LYNCHBURG, Va. – Spare change is changing lives.
“There are so many people who think they can’t help, that they don’t have pocket-load of money,” said Peggy Nolley.
Nolley co-founded Change for Change Caring Meters, which installed ten refurbished machines around Lynchburg since last fall.
“Carry some change in your pocket and when you see a meter, stick it in,” said Nolley.
And that change adds up.
The group collected $1,000 in recent months, and with help from other organizations, turned it into $4,000.
They made the donation Wednesday to Red Truck Ministry, which serves areas of Central Virginia considered to be ‘food deserts.’
“This means we can continue to grow our ministry and that we will be able to serve more people,” said Robert Putt, communications coordinator for Red Truck Ministry.
Putt says they usually serve 250 families each week but saw an influx during the pandemic.
“With some of the stimulus money that was given, we saw kind of a drop off in some of [the turnout]; but now they’re coming back again as some of that stimulus money has been used up, so now we’re getting an increase in the number of folks that are coming to the red truck,” said Putt.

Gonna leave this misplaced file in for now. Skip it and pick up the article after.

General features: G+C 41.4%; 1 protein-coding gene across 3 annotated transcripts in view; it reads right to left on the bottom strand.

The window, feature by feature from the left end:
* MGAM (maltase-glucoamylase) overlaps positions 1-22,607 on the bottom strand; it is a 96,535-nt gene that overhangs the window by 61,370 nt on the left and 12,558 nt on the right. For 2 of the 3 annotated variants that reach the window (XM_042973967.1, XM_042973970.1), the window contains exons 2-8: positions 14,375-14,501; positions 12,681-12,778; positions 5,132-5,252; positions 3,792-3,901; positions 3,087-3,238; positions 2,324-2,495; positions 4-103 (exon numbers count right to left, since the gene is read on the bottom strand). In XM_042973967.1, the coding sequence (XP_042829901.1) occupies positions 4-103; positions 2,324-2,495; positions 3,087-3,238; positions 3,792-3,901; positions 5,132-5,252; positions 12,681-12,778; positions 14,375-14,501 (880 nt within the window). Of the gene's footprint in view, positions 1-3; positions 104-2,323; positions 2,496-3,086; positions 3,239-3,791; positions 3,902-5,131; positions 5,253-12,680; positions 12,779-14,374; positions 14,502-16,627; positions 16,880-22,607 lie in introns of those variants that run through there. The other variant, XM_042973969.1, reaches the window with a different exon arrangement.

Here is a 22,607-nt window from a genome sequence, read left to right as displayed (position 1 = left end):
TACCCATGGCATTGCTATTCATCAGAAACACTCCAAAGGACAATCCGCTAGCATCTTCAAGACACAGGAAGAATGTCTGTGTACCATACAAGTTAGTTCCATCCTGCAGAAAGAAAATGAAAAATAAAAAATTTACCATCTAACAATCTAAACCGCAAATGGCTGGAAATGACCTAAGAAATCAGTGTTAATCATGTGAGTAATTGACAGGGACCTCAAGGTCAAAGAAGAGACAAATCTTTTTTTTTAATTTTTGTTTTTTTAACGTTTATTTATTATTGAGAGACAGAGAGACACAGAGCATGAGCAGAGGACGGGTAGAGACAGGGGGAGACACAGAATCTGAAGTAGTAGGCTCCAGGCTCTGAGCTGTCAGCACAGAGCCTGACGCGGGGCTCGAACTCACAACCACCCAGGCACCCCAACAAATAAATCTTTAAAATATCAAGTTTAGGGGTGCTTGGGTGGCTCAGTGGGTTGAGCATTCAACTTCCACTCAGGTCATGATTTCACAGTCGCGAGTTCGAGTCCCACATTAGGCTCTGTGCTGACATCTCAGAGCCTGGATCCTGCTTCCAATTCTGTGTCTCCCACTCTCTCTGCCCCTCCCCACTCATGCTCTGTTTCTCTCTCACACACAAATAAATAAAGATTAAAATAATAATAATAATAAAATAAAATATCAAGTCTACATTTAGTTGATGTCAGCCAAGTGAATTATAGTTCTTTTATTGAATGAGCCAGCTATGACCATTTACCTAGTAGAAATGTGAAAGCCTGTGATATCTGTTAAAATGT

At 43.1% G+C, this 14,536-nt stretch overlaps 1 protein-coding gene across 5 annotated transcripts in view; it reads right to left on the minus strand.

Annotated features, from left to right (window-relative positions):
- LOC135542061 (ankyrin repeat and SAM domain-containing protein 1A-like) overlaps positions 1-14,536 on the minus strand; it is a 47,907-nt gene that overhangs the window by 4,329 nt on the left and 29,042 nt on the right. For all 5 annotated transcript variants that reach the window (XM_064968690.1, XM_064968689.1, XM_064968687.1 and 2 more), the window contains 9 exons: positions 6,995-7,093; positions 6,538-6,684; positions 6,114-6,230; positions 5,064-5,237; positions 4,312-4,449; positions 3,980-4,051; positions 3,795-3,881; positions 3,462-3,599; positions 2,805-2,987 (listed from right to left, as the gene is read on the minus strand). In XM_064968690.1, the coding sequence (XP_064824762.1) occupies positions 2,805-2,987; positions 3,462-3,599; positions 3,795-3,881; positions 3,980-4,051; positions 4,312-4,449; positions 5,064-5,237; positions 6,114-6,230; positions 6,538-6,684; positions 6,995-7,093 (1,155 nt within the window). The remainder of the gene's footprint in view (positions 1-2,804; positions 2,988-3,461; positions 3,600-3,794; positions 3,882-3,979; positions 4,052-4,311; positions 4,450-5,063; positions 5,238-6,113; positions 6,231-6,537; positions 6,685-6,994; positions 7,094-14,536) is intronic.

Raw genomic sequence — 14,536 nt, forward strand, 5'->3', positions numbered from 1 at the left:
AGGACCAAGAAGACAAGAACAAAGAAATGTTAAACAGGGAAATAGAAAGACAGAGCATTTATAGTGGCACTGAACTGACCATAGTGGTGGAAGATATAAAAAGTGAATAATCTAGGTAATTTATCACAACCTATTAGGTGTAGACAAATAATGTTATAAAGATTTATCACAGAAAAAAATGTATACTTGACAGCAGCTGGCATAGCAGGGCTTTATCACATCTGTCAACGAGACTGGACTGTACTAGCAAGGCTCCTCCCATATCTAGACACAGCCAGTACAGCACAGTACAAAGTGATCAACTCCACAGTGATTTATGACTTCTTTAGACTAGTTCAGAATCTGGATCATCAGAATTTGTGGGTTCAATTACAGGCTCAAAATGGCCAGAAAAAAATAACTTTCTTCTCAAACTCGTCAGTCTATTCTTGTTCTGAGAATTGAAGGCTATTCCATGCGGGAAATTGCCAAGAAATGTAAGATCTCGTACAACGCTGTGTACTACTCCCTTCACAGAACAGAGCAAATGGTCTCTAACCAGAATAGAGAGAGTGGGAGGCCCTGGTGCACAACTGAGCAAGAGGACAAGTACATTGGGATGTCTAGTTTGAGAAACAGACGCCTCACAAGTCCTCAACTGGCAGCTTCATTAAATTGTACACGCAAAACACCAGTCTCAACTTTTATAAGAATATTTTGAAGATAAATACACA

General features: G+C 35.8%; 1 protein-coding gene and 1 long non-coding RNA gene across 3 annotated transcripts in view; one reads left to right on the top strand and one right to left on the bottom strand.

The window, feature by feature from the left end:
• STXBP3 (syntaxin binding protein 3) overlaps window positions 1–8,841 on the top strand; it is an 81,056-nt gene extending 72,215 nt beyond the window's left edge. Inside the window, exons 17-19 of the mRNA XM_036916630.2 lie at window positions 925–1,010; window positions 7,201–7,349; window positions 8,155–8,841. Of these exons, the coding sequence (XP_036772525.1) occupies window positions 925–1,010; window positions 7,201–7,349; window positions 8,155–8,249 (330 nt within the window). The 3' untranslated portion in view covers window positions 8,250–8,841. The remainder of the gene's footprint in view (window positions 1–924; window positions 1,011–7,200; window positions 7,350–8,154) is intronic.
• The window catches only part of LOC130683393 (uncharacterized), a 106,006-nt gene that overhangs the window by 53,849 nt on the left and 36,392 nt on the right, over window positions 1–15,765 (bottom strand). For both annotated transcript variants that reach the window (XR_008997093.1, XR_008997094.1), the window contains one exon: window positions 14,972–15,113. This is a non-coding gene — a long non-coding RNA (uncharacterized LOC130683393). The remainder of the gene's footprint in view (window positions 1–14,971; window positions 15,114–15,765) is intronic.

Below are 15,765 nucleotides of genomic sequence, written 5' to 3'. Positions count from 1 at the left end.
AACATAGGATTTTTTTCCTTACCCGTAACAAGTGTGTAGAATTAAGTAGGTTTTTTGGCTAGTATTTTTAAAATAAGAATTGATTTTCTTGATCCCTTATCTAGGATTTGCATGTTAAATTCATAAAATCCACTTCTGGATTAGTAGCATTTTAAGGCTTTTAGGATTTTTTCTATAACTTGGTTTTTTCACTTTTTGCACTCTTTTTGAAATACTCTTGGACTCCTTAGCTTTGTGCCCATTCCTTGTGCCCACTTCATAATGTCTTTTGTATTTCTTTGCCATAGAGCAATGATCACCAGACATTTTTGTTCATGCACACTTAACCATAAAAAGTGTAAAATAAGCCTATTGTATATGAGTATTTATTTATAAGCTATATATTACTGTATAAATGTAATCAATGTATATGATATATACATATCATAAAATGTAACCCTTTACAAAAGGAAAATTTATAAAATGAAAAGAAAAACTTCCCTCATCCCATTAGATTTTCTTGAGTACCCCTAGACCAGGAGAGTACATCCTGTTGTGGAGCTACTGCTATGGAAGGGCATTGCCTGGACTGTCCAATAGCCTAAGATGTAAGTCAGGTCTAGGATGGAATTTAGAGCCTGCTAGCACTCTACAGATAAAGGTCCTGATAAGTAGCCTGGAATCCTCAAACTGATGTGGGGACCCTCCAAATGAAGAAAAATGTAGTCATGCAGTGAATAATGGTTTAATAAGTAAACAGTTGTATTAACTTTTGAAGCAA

The donation will help folks like 56-year-old Kenneth Parker. He says even with receiving disability, he’s struggling and comes every week so he doesn’t go hungry.
“I’ve been in bad shape. With their help, thank God. With their help, I’m making it,” said Parker.
Change for Change Caring Meters made a $4,000 donation to Interfaith Outreach in January and is looking to collect money again to help another organization.
“A little bit of change makes a big difference,” said Nolley.